BookView Interview with Author William D. Latoria

Welcome to BookView Interview, a conversation series where BookView talks to authors.

Recently, we interviewed William D. Latoria about his writing and his recently released The Blackshade Machine (Book 1: Original Design), the dbeut installment in the series. (Read the review here.)

William “Bill” Latoria is the author of the groundbreaking sci-fi series, The Blackshade Machine, & the thought-provoking Vella thriller, Uninhibit-ID.

Born and raised just outside of Chicago, Bill survived in Louisiana for almost 20 years before settling comfortably in Massachusetts. There, with the permission of his loving wife, he works on his many projects. These include collecting calories in the form of tasty treats and ciders, remedial wood working, and writing the kind of stories that make people question reality just a bit. (It’s his niche)

Bill’s writing acumen didn’t come from a fancy degree but from years of honing his skill in the most unforgiving and brutal environment an author can immerse themselves in… crafting epic adventures for various role-playing groups, as a Game Master. (Seriously, you want brutally honest feedback? Run a game session at a local game store. Pro Tip: don’t let them see you cry!)

You can connect with Bill in two ways:
Instagram: @theblackshademachine

How often do you base your characters on real people?

Most of my characters are based off people I’ve met throughout my life. They aren’t exactly them, but I take parts of the personalities I need from the people I know in order to create the characters in my stories. In my opinion, that’s what makes them feel so real and fleshed out. Authors write what they know and I’ve met quite an assortment of colorful people in my time.

What kind of research do you do, and how long do you spend researching before beginning a book?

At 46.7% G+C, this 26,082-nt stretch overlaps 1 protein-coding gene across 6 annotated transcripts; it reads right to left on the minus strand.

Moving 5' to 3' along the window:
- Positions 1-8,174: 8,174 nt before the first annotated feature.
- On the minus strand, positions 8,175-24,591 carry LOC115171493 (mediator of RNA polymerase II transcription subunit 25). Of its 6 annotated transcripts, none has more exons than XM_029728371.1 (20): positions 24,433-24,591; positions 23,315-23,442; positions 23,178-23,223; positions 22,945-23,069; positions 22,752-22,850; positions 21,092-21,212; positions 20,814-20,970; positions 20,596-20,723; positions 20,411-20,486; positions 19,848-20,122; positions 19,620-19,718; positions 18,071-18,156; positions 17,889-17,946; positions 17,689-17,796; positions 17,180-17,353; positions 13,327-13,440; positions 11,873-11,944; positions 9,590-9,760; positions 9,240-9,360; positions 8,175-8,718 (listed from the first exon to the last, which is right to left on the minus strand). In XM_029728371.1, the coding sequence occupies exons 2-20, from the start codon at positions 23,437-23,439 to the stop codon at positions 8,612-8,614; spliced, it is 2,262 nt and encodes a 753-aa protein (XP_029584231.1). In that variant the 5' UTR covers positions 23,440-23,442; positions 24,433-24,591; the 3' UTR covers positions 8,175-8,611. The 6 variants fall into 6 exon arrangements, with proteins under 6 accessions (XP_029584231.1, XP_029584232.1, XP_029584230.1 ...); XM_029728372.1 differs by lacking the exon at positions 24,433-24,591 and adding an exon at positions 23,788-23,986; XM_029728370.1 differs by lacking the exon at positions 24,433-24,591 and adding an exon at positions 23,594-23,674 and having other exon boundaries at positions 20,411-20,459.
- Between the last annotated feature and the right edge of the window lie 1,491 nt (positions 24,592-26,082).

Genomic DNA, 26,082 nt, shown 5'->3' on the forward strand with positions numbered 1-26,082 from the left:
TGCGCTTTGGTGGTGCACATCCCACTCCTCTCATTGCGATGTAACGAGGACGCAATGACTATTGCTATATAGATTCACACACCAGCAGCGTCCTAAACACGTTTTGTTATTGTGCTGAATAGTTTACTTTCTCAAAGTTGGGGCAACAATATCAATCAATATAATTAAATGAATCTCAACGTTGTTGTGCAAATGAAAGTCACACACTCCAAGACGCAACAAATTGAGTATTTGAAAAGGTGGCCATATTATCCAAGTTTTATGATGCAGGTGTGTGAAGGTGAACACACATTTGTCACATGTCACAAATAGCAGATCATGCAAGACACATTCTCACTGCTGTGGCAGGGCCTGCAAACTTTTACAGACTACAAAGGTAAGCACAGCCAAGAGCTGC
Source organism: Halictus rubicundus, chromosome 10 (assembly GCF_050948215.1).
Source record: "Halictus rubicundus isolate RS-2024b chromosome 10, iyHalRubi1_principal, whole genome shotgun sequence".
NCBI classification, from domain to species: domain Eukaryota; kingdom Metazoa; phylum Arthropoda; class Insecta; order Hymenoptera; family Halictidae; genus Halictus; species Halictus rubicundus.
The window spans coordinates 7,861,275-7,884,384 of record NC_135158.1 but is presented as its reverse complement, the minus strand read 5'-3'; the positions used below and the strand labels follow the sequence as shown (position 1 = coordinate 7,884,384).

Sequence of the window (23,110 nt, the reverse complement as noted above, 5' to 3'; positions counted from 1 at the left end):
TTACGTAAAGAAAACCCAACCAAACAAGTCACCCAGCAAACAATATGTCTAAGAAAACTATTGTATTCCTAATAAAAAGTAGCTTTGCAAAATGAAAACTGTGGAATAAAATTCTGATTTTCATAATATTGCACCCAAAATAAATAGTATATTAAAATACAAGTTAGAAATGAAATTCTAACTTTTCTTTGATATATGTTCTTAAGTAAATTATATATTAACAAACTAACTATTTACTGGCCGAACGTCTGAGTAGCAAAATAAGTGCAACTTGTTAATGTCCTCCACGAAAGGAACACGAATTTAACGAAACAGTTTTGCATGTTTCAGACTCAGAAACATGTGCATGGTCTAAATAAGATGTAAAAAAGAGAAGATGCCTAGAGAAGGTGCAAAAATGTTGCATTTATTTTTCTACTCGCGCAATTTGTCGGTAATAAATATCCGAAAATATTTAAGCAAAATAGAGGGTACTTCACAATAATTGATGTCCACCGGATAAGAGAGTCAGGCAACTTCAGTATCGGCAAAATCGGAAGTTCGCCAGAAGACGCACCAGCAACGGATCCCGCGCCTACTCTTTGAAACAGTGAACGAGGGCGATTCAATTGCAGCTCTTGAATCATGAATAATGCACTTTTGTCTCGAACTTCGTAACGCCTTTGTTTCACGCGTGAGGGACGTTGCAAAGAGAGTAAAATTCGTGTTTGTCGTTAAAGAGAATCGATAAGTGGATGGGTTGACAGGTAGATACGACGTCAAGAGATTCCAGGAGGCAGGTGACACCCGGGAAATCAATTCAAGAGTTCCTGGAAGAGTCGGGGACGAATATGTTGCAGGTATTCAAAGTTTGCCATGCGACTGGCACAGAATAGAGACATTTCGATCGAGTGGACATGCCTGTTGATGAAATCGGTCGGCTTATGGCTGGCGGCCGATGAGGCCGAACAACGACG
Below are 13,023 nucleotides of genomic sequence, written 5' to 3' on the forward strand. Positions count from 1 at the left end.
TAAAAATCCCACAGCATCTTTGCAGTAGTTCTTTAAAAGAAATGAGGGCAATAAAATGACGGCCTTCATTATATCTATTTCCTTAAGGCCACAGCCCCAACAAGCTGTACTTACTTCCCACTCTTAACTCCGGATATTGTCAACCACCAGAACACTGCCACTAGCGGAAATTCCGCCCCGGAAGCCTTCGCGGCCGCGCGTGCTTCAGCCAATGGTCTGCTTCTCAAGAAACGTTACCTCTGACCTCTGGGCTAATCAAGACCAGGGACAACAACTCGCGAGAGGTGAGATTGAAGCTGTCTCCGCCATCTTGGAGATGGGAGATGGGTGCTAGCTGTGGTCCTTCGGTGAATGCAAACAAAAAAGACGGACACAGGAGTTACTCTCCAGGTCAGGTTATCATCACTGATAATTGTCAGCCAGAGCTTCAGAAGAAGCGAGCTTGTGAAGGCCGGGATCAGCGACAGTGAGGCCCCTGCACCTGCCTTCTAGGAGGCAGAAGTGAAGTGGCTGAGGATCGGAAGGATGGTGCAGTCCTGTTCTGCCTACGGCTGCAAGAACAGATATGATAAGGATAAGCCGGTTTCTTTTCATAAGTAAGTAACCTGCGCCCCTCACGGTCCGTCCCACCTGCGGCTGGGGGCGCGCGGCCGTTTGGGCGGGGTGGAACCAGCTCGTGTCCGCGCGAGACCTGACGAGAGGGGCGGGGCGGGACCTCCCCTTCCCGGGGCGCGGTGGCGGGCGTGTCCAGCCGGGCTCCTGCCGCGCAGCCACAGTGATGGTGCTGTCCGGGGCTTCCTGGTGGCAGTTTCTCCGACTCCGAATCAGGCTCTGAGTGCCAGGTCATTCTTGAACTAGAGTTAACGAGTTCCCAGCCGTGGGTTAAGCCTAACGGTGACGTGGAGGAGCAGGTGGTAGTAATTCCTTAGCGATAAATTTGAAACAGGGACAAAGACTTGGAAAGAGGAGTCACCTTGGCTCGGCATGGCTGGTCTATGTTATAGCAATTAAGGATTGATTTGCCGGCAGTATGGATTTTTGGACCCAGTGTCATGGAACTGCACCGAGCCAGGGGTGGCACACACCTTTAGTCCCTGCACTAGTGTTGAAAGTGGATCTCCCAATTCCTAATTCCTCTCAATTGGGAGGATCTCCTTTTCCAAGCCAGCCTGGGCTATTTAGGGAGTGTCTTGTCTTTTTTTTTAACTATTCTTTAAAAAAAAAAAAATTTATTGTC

Typically, I do a lot of research when I’m creating the outline of my story. When I get to the particular part of the story where the information is required, I’ll look up that information and try to find it from three sources. Two of those sources need to be reliable, and one needs to be VERY sketchy. From there, I mix up the knowledge and craft it into an entertaining part of my story. The pseudo-science in my stories works because its 80% truth, and 20% fabrication/imagination.

Do you try more to be original or to deliver to readers what they want?

Both. I definitely try to be original and create an interesting world that my readers can get immersed in while avoiding the uncanny valley. At the same time, I take the feedback I receive in order to craft the narrative in a way that stays true to what I envisioned, but at the same time, gives the reader the endorphin rush from getting it how they wanted.

Do you read your book reviews? Do they please you or annoy you? Do you think you can learn a lot from reading criticism about your work?

Yes! I crave feedback, whether its positive, negative, or a blatant threat. I think that’s common for any fledgling author. The fact that anyone has taken the time to read my book, and was moved enough by it (good or bad) to leave a review, I find is the highest form of flattery. It pleases me to no end to read how my story affected a reader, and while I obviously enjoy the positive feedback a lot, the negative feedback is even more valuable, even if it’s harder to process occasionally. Knowing how my story effected the reader lets me know if what I wrote is working.

What one thing would you give up to become a better writer?

My bills, my concerns, writers block… oh! You mean what good thing would I sacrifice in order to become a better writer! Honestly, I was asked this question once but there was a twist. The question was asked, “If someone wanted to buy the rights to The Blackshade Machine from you, but the money would allow you to focus on writing solely as your career, would you do that?” The honest answer? Yes, I would sacrifice the rights to my series in order to be able focus 100% on writing. My hope would be that with the lack of distractions my writing would improve as I would be able to dedicate more of my time to the craft. If that didn’t work, I’ve heard the selling of one’s soul occasionally results in improved aptitude in a chosen skill. I might look into that. Lol! (KIDDING!)

What are your favorite books?